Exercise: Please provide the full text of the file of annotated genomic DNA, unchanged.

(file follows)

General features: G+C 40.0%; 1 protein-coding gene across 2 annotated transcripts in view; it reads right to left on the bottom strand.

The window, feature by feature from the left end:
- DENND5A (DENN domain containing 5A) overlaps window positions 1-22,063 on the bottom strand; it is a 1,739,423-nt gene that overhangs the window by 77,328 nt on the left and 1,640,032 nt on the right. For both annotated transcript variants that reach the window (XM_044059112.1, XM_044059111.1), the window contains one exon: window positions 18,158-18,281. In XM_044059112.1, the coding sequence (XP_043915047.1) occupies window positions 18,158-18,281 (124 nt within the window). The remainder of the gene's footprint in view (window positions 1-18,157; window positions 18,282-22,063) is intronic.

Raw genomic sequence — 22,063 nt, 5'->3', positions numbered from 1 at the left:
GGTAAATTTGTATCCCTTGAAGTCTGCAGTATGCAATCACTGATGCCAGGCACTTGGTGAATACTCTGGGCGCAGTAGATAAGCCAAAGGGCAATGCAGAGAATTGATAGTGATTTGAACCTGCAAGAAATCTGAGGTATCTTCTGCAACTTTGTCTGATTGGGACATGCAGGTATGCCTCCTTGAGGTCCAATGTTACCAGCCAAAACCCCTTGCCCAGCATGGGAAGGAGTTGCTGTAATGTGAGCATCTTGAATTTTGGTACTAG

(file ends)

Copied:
General features: G+C 40.0%; 1 protein-coding gene across 2 annotated transcripts in view; it reads right to left on the bottom strand.

The window, feature by feature from the left end:
- DENND5A (DENN domain containing 5A) overlaps window positions 1-22,063 on the bottom strand; it is a 1,739,423-nt gene that overhangs the window by 77,328 nt on the left and 1,640,032 nt on the right. For both annotated transcript variants that reach the window (XM_044059112.1, XM_044059111.1), the window contains one exon: window positions 18,158-18,281. In XM_044059112.1, the coding sequence (XP_043915047.1) occupies window positions 18,158-18,281 (124 nt within the window). The remainder of the gene's footprint in view (window positions 1-18,157; window positions 18,282-22,063) is intronic.

Raw genomic sequence — 22,063 nt, 5'->3', positions numbered from 1 at the left:
GGTAAATTTGTATCCCTTGAAGTCTGCAGTATGCAATCACTGATGCCAGGCACTTGGTGAATACTCTGGGCGCAGTAGATAAGCCAAAGGGCAATGCAGAGAATTGATAGTGATTTGAACCTGCAAGAAATCTGAGGTATCTTCTGCAACTTTGTCTGATTGGGACATGCAGGTATGCCTCCTTGAGGTCCAATGTTACCAGCCAAAACCCCTTGCCCAGCATGGGAAGGAGTTGCTGTAATGTGAGCATCTTGAATTTTGGTACTAG